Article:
The Basel III global standard continued to draw criticism this week from industry trade groups, with both the Independent Community Bankers of America (ICBA) and American Bankers Association (ABA) registering strong comments with federal financial regulators.
The ICBA is specifically calling for the exemption of community banks from Basel III's proposed capital standards, noting that the rules should not apply to financial institutions with consolidated assets of $50 billion or less and that are not considered ‘systemically important financial institutions.’
‘Let us remember that community banks were not the cause of the financial crisis of 2008,’ the ICBA wrote in a comment letter to the Fed, OCC and FDIC. ‘Their simplified balance sheets, conservative lending practices and common-sense underwriting shielded their regulatory capital balances from the losses that heavily impacted the large, complex, internationally active and interconnected worldwide financial institutions.’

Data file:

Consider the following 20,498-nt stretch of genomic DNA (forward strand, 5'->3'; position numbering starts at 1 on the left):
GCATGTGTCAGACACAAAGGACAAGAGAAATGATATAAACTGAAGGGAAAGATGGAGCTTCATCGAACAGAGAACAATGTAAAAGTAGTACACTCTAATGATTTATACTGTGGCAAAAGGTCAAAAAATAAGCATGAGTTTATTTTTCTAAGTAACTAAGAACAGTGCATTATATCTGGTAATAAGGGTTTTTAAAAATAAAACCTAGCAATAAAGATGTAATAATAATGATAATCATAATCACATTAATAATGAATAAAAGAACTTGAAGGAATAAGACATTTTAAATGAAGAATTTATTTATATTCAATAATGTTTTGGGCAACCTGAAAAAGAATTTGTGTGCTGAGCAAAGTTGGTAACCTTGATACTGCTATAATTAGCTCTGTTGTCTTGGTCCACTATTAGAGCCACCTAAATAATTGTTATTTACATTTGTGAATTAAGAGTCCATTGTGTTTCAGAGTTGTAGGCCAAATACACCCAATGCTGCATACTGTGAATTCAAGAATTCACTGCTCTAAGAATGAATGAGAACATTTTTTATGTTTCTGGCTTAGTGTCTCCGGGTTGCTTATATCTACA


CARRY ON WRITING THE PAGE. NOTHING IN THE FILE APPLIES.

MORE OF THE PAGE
ICBA maintains that Basel III regulations would cause ‘a very large shift’ in community banks' definition of regulatory capital, minimum capital requirements and risk sensitivities and, in turn, ‘inflict irreversible damage on these institutions and the communities they serve.’
The ABA went a step further, suggesting that U.S. regulators withdraw from Basel III completely, saying the accord would make banks ‘less safe and slow down economic growth.’
‘Letters have poured in from lawmakers – both Democrats and Republicans – concerned about the impact Basel III will have on community banks, and every state banking regulator has joined in opposing this standardized approach,’ he noted.